MU Health Care’s Children’s Therapy team offers a wide variety of treatments.
Aerodigestive therapy: These interventions address conditions that cause a child to have airway abnormalities, digestive issues and pulmonary conditions that impact eating, speaking, breathing or sleeping.
Articulation and intelligibility: These treatments help a child form clear and distinct sounds easily understood by the listener.
Assistive technology evaluation and training: This is any equipment system that helps the functional capabilities of persons with disabilities. These often include augmentative and alternative communication (AAC) devices and switches.
Astronaut training: This protocol directly impacts the vestibular, visual and auditory systems to help improve a child’s self-regulation, motor coordination, balance and fear of movement.
Auditory processing: This includes speech therapy and auditory training therapy to help children improve their understanding of sounds.
Augmentative and alternative communication: It’s a device, tool or system that allows a child who has difficulty speaking to communicate.
Aural rehab: It’s the process of identifying and diagnosing hearing loss, providing therapies to increase the function of children with hearing impairments and implementing devices to help a child’s hearing abilities.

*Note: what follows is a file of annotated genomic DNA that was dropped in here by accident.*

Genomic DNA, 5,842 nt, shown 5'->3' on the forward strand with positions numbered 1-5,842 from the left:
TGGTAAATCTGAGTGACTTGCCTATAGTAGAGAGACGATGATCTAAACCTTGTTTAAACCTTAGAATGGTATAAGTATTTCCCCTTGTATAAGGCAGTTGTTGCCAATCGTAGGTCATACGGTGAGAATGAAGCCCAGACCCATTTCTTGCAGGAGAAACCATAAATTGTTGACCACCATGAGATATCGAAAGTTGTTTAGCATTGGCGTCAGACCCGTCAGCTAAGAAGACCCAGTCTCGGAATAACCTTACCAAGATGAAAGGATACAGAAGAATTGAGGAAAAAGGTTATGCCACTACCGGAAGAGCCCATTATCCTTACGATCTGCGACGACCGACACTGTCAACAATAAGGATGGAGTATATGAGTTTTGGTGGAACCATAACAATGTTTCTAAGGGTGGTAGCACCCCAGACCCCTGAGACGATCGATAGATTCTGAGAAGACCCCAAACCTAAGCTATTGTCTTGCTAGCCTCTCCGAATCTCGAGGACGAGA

Cochlear implants speech therapy: This therapy provided by our speech-language pathologists is for children who have received cochlear implants for hearing loss.
Cognitive communication disorder therapy: This is a treatment for communication problems caused by impairments in cognition, such as attention, memory, problem-solving and reasoning.
Comprehensive behavior intervention for tics (CBIT): This treatment program does not include medication. It trains children to be more aware of tics, to perform a competing behavior when they feel the urge to tic and to make changes to daily activities to help reduce the number of tics.
Constraint induced movement therapy (CIMT): This therapy is for children who have difficulty using one arm or hand. The stronger arm is limited by a constraint, allowing for increased practice and strengthening of the weaker arm.
Developmental therapy: This play-based therapy integrates conceptual skills, motor skills, language skills and social-emotional skills.